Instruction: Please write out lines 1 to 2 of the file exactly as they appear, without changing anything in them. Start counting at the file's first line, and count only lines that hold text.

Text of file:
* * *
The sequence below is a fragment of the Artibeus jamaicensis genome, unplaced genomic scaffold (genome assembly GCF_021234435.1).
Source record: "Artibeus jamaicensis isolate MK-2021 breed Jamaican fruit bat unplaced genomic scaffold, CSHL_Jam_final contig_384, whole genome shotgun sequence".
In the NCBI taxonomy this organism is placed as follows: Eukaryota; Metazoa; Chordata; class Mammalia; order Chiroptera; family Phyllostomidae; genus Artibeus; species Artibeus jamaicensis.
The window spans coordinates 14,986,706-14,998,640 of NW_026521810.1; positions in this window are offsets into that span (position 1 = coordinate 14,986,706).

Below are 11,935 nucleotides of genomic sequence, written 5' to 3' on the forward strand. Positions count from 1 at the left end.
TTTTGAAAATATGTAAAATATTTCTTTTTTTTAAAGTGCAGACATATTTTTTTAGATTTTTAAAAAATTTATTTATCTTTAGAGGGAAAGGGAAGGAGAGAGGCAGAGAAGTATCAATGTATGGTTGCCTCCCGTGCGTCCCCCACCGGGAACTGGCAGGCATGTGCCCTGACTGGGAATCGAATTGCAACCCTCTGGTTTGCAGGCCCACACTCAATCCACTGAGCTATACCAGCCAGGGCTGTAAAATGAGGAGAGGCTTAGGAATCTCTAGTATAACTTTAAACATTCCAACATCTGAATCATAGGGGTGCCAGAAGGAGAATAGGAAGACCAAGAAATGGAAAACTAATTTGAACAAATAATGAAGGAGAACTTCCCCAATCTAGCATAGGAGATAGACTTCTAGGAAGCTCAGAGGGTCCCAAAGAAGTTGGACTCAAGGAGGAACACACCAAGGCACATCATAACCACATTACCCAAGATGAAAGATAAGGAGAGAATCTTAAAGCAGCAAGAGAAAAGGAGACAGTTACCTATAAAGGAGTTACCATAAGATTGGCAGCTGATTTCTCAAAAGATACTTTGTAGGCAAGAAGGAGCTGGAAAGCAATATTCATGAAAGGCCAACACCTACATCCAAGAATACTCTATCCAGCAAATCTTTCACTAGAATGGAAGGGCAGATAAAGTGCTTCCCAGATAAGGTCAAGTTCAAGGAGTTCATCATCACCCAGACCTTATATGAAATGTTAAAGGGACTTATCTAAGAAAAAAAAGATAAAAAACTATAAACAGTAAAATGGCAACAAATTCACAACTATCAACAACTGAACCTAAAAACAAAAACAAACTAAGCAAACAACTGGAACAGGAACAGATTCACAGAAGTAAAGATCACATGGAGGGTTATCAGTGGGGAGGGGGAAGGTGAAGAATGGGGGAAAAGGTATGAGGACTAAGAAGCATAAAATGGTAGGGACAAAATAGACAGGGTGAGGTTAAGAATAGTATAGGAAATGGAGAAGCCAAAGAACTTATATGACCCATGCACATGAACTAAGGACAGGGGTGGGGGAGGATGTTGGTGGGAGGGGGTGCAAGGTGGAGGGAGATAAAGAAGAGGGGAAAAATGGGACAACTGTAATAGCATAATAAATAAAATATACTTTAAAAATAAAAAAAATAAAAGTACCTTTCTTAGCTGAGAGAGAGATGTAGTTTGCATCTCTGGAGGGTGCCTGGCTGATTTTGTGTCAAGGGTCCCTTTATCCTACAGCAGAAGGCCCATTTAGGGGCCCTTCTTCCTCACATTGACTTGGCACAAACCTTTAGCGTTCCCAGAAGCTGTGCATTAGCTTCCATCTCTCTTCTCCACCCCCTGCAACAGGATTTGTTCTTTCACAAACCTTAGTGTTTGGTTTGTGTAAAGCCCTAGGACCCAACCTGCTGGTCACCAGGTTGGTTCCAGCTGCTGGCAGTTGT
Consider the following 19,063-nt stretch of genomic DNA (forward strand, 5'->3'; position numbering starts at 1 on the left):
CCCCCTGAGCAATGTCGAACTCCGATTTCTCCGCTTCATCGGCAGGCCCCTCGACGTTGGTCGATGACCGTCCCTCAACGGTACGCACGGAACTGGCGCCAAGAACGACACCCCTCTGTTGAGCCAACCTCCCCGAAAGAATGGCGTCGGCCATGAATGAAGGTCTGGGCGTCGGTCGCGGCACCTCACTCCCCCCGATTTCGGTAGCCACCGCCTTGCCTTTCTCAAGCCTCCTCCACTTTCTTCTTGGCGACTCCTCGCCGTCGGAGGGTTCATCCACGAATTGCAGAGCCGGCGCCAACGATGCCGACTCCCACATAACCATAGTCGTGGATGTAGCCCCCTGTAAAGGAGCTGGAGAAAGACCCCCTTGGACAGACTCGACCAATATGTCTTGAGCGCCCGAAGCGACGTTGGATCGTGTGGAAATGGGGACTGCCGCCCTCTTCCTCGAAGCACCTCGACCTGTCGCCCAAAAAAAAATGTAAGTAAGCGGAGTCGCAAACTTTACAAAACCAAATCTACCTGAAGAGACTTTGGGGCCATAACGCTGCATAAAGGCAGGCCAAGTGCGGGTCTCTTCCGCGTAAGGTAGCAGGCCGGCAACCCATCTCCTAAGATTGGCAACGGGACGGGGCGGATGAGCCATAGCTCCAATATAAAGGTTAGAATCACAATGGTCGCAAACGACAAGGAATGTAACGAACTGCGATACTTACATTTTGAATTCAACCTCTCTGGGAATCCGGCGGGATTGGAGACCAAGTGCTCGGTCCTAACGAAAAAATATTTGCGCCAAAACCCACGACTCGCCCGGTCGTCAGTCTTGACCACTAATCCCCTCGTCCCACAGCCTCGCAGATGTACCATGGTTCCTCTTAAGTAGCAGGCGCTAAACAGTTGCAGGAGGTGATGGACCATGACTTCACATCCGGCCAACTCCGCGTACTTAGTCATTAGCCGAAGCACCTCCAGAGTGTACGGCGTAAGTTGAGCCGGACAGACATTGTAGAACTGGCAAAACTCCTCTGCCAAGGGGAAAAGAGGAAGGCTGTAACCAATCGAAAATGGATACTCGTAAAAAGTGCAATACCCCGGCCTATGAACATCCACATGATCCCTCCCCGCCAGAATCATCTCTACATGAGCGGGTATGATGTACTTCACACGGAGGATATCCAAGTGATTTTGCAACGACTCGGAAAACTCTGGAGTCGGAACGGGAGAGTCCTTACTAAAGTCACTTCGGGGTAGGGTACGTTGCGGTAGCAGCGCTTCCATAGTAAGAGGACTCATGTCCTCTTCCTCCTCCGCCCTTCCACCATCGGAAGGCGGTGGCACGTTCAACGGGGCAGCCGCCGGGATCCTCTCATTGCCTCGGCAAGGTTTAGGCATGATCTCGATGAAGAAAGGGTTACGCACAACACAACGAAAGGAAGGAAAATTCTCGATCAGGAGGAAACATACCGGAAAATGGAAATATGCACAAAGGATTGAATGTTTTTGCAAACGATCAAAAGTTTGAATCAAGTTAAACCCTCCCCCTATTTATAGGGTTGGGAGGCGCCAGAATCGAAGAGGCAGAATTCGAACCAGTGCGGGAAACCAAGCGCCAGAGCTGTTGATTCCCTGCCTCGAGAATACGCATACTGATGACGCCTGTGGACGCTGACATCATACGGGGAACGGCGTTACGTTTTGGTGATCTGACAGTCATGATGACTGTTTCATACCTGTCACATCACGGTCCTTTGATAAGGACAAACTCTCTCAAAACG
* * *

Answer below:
The sequence below is a fragment of the Artibeus jamaicensis genome, unplaced genomic scaffold (genome assembly GCF_021234435.1).
Source record: "Artibeus jamaicensis isolate MK-2021 breed Jamaican fruit bat unplaced genomic scaffold, CSHL_Jam_final contig_384, whole genome shotgun sequence".